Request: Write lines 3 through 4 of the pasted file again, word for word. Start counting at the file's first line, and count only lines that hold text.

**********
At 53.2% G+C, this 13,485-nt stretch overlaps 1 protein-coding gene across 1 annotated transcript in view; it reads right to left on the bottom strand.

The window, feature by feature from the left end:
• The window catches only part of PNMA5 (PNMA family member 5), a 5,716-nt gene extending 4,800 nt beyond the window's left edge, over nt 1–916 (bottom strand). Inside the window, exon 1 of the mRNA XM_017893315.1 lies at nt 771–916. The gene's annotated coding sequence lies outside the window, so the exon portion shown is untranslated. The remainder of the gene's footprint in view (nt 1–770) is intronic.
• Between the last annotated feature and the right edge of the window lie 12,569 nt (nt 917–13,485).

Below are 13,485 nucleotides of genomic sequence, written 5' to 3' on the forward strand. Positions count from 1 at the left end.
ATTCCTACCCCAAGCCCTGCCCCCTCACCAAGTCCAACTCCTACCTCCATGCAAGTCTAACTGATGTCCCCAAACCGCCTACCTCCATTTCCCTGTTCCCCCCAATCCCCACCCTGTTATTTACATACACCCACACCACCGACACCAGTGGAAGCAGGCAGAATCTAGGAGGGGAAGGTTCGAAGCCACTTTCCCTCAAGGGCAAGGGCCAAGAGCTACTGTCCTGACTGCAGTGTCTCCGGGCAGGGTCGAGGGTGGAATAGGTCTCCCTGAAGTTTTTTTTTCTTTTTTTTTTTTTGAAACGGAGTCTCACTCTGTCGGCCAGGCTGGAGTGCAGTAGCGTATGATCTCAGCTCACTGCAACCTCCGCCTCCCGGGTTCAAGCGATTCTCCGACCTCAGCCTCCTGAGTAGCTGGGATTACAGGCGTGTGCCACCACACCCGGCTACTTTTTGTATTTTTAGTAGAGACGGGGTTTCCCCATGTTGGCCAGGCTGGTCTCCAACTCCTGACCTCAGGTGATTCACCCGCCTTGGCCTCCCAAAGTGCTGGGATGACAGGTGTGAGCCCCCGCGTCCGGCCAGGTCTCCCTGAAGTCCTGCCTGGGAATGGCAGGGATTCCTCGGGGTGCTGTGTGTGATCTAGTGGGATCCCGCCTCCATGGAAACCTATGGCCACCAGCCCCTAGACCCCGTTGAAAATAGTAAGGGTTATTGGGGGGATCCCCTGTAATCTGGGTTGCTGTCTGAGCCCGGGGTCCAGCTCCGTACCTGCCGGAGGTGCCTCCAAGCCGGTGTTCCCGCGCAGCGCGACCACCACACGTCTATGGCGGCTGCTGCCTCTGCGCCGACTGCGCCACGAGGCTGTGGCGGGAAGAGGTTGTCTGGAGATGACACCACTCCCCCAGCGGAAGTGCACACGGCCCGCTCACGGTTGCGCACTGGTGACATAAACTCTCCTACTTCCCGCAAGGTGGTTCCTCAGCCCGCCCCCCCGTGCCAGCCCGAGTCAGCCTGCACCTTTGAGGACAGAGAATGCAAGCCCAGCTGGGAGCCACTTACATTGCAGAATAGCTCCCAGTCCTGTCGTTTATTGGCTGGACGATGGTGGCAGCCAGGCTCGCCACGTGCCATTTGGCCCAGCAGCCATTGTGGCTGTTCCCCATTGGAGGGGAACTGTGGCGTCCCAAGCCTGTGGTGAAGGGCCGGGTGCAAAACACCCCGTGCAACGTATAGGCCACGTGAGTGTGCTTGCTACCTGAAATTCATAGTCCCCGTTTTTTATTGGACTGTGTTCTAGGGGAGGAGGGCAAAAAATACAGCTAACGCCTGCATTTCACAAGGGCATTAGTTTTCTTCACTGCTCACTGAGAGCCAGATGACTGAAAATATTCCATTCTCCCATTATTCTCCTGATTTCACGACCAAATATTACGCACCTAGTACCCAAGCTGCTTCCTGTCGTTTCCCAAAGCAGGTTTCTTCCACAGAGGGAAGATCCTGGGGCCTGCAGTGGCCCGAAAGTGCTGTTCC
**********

• The window catches only part of PNMA5 (PNMA family member 5), a 5,716-nt gene extending 4,800 nt beyond the window's left edge, over nt 1–916 (bottom strand). Inside the window, exon 1 of the mRNA XM_017893315.1 lies at nt 771–916. The gene's annotated coding sequence lies outside the window, so the exon portion shown is untranslated. The remainder of the gene's footprint in view (nt 1–770) is intronic.
• Between the last annotated feature and the right edge of the window lie 12,569 nt (nt 917–13,485).